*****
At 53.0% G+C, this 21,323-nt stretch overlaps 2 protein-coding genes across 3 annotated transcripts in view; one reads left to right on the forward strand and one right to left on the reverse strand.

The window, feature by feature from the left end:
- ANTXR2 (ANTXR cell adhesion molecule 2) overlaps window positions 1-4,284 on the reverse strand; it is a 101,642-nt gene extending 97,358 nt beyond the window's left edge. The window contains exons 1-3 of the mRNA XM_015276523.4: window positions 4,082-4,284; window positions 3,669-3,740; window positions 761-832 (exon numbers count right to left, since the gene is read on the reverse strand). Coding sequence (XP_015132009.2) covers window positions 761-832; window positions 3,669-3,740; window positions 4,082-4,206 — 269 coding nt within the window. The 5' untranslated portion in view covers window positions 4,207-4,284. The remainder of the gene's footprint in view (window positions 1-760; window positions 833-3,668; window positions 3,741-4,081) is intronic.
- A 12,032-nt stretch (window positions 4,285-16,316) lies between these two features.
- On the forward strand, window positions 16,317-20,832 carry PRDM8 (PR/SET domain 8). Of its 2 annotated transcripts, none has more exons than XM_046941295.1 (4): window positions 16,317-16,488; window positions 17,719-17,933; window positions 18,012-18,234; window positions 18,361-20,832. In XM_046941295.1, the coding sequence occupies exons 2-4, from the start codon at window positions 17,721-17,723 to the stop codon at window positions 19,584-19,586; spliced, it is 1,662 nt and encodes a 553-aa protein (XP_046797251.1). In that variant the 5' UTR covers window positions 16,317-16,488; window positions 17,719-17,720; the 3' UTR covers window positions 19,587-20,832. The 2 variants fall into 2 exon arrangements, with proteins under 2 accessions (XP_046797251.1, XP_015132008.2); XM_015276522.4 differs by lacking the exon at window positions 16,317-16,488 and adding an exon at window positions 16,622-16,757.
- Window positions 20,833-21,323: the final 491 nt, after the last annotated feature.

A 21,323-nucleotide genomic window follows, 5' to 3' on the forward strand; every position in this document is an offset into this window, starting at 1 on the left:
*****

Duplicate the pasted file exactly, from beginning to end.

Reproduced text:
At 53.0% G+C, this 21,323-nt stretch overlaps 2 protein-coding genes across 3 annotated transcripts in view; one reads left to right on the forward strand and one right to left on the reverse strand.

The window, feature by feature from the left end:
- ANTXR2 (ANTXR cell adhesion molecule 2) overlaps window positions 1-4,284 on the reverse strand; it is a 101,642-nt gene extending 97,358 nt beyond the window's left edge. The window contains exons 1-3 of the mRNA XM_015276523.4: window positions 4,082-4,284; window positions 3,669-3,740; window positions 761-832 (exon numbers count right to left, since the gene is read on the reverse strand). Coding sequence (XP_015132009.2) covers window positions 761-832; window positions 3,669-3,740; window positions 4,082-4,206 — 269 coding nt within the window. The 5' untranslated portion in view covers window positions 4,207-4,284. The remainder of the gene's footprint in view (window positions 1-760; window positions 833-3,668; window positions 3,741-4,081) is intronic.
- A 12,032-nt stretch (window positions 4,285-16,316) lies between these two features.
- On the forward strand, window positions 16,317-20,832 carry PRDM8 (PR/SET domain 8). Of its 2 annotated transcripts, none has more exons than XM_046941295.1 (4): window positions 16,317-16,488; window positions 17,719-17,933; window positions 18,012-18,234; window positions 18,361-20,832. In XM_046941295.1, the coding sequence occupies exons 2-4, from the start codon at window positions 17,721-17,723 to the stop codon at window positions 19,584-19,586; spliced, it is 1,662 nt and encodes a 553-aa protein (XP_046797251.1). In that variant the 5' UTR covers window positions 16,317-16,488; window positions 17,719-17,720; the 3' UTR covers window positions 19,587-20,832. The 2 variants fall into 2 exon arrangements, with proteins under 2 accessions (XP_046797251.1, XP_015132008.2); XM_015276522.4 differs by lacking the exon at window positions 16,317-16,488 and adding an exon at window positions 16,622-16,757.
- Window positions 20,833-21,323: the final 491 nt, after the last annotated feature.

A 21,323-nucleotide genomic window follows, 5' to 3' on the forward strand; every position in this document is an offset into this window, starting at 1 on the left: